Ice testing of a centrifugally powered pneumatic deicing system for helicopter rotor blades

Jose Palacios, Douglas Edward Wolfe, Matthew Bailey, Joseph Szefi

Research output: Contribution to journalArticle

3 Citations (Scopus)

Abstract

This paper presents a novel pneumatic approach to protect helicopter rotor blades from ice accretion. The system relies on centrifugally generated pressures to deform a 0.508-mm (0.02 inch)-thick titanium leading edge cap. The leading edge cap is protected by a 10-μm (390 μinch)-thick Ti-Al-N erosion-resistant coating. Beneath the titanium leading edge, six pneumatic diaphragms were installed. The diaphragms are normally deflated under vacuum against the surface of the blade and are inflated when ice accretion thickness reaches a critical value. The deformation of the leading edge introduces transverse shear stresses at the interface of the ice layer that exceed the ice adhesion strength of the material (868 kPa, 126 psi), promoting instantaneous ice debonding. Testing was conducted at The Pennsylvania State University Adverse Environment Rotor Test Stand Facility from October 2013 to February 2014. The applied input pressures to the system (±25.5 kPa, 3.7 psi) were representative of the pressures generated centrifugally by a medium-size helicopter rotor system. With these pressures, the maximum deformation of the leading edge was quantified to be 5 mm (0.2 inch). The aerodynamic performance degradation effects related to the leading edge deformation were quantified during low-speed (Re = 1 × 106) wind tunnel testing. Results were compared to the aerodynamic performance degradation due to ice accretion. It was measured that the penalties related to the deployment of the pneumatic diaphragms were 35% lower than the aerodynamic drag penalty due to ice accretion. The lower aerodynamic penalty of deploying the proposed deicing concept with respect to that of the ice accretion case indicates that the system would not introduce any aerodynamic penalty while removing accreted ice. The system was tested under representative rotor icing conditions and at centrifugal loads that ranged from 110 to 516 ×g. The deicing successfully promoted instantaneous shedding of ice layers ranging from 1.5 to 5 mm (0.06-0.1 inch) in thickness for various icing conditions within 14 Code of Federal Regulations 25/29 Appendix C Icing Envelope.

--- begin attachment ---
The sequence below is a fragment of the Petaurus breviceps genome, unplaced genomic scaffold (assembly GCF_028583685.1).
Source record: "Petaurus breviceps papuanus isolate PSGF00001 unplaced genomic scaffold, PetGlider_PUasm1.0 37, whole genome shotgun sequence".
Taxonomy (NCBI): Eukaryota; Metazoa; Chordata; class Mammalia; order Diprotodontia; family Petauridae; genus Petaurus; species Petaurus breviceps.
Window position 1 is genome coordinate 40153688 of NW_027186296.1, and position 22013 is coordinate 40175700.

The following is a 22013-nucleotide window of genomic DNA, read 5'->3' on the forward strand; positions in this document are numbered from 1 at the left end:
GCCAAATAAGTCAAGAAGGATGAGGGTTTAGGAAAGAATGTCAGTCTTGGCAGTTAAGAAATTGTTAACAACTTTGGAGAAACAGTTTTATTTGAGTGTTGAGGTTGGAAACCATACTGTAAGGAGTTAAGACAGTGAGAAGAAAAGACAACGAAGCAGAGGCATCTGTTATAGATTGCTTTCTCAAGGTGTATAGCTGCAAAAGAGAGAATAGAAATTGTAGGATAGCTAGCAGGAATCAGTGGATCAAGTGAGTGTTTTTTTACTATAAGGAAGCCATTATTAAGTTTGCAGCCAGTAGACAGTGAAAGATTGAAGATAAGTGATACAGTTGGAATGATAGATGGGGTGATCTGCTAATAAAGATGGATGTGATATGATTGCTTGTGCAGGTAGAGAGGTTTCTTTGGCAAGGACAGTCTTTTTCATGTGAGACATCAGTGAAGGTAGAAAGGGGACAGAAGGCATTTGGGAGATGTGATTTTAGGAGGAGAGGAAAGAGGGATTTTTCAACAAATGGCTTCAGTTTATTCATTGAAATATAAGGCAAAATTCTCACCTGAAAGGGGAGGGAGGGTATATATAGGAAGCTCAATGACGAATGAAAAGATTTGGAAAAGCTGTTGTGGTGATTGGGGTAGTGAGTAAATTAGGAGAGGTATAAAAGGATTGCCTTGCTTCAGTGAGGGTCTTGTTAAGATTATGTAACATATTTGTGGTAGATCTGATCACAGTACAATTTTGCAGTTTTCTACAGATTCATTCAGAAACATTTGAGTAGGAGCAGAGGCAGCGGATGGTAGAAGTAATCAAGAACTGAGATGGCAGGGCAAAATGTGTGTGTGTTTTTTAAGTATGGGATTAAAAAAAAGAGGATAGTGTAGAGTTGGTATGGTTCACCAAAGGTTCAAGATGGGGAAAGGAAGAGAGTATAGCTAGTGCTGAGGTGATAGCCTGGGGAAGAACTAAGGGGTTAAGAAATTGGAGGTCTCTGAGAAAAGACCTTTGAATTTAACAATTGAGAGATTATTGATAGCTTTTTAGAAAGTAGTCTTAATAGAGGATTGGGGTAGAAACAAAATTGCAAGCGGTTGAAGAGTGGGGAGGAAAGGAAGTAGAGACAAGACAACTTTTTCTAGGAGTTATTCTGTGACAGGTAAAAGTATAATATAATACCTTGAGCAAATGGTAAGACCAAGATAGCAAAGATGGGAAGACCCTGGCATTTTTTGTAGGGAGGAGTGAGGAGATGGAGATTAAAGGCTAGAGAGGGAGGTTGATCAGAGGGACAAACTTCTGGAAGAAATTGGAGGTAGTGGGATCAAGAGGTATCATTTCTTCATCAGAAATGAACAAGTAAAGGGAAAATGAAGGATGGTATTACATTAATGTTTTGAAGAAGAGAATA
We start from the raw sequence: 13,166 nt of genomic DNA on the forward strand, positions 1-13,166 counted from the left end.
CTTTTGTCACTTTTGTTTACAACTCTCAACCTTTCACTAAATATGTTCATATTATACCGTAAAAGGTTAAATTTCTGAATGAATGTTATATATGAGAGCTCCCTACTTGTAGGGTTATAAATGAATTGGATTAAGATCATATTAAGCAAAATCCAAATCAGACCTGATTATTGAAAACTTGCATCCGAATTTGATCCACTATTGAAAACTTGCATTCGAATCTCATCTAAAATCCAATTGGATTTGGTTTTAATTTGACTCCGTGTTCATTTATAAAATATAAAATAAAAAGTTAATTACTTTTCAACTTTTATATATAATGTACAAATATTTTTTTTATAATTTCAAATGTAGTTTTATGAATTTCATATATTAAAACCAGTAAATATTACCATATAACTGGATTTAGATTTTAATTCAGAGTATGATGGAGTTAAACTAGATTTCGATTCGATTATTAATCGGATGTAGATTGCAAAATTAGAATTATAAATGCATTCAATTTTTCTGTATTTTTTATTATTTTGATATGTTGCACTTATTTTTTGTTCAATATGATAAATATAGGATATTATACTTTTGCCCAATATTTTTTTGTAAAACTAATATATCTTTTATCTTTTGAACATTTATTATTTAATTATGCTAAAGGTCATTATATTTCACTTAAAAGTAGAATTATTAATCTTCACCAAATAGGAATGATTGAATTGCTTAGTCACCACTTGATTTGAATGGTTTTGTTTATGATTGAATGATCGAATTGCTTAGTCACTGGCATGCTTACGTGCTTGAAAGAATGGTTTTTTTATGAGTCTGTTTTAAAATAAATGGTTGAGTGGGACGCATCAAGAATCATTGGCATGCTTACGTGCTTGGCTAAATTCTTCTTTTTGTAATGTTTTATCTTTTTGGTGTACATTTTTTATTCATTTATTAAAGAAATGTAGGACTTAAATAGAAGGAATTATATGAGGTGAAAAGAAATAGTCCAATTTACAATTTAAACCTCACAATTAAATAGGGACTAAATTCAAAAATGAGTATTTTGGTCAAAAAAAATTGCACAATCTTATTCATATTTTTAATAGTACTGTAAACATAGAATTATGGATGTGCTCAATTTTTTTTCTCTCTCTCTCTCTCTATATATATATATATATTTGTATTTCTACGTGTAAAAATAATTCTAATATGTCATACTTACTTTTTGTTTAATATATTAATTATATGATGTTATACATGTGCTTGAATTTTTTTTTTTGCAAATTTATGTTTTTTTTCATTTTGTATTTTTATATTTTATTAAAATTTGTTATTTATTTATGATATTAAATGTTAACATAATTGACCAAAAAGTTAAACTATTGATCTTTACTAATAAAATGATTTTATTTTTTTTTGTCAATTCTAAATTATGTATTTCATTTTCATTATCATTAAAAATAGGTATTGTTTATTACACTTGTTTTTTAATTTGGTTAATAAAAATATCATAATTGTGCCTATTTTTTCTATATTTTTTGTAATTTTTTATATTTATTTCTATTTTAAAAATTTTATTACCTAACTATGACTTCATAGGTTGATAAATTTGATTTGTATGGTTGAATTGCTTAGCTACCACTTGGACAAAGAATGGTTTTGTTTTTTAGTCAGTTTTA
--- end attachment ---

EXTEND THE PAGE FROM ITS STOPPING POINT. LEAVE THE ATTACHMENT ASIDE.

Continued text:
Original languageEnglish (US)
Article number032014
JournalJournal of the American Helicopter Society
Volume60
Issue number3
DOIs
StatePublished - Jul 1 2015

Fingerprint

Snow and ice removal
Helicopter rotors
Ice
Pneumatics
Turbomachine blades
Testing
Aerodynamics
Diaphragms
Titanium
Rotors
Aerodynamic drag
Degradation
Bond strength (materials)
Debonding
Wind tunnels

All Science Journal Classification (ASJC) codes

  • Materials Science(all)
  • Aerospace Engineering
  • Mechanics of Materials
  • Mechanical Engineering

Cite this

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title = "Ice testing of a centrifugally powered pneumatic deicing system for helicopter rotor blades",
abstract = "This paper presents a novel pneumatic approach to protect helicopter rotor blades from ice accretion. The system relies on centrifugally generated pressures to deform a 0.508-mm (0.02 inch)-thick titanium leading edge cap. The leading edge cap is protected by a 10-μm (390 μinch)-thick Ti-Al-N erosion-resistant coating. Beneath the titanium leading edge, six pneumatic diaphragms were installed. The diaphragms are normally deflated under vacuum against the surface of the blade and are inflated when ice accretion thickness reaches a critical value. The deformation of the leading edge introduces transverse shear stresses at the interface of the ice layer that exceed the ice adhesion strength of the material (868 kPa, 126 psi), promoting instantaneous ice debonding. Testing was conducted at The Pennsylvania State University Adverse Environment Rotor Test Stand Facility from October 2013 to February 2014. The applied input pressures to the system (±25.5 kPa, 3.7 psi) were representative of the pressures generated centrifugally by a medium-size helicopter rotor system. With these pressures, the maximum deformation of the leading edge was quantified to be 5 mm (0.2 inch). The aerodynamic performance degradation effects related to the leading edge deformation were quantified during low-speed (Re = 1 × 106) wind tunnel testing. Results were compared to the aerodynamic performance degradation due to ice accretion. It was measured that the penalties related to the deployment of the pneumatic diaphragms were 35{\%} lower than the aerodynamic drag penalty due to ice accretion. The lower aerodynamic penalty of deploying the proposed deicing concept with respect to that of the ice accretion case indicates that the system would not introduce any aerodynamic penalty while removing accreted ice. The system was tested under representative rotor icing conditions and at centrifugal loads that ranged from 110 to 516 ×g. The deicing successfully promoted instantaneous shedding of ice layers ranging from 1.5 to 5 mm (0.06-0.1 inch) in thickness for various icing conditions within 14 Code of Federal Regulations 25/29 Appendix C Icing Envelope.",
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Ice testing of a centrifugally powered pneumatic deicing system for helicopter rotor blades. / Palacios, Jose; Wolfe, Douglas Edward; Bailey, Matthew; Szefi, Joseph.

In: Journal of the American Helicopter Society, Vol. 60, No. 3, 032014, 01.07.2015.

Research output: Contribution to journalArticle

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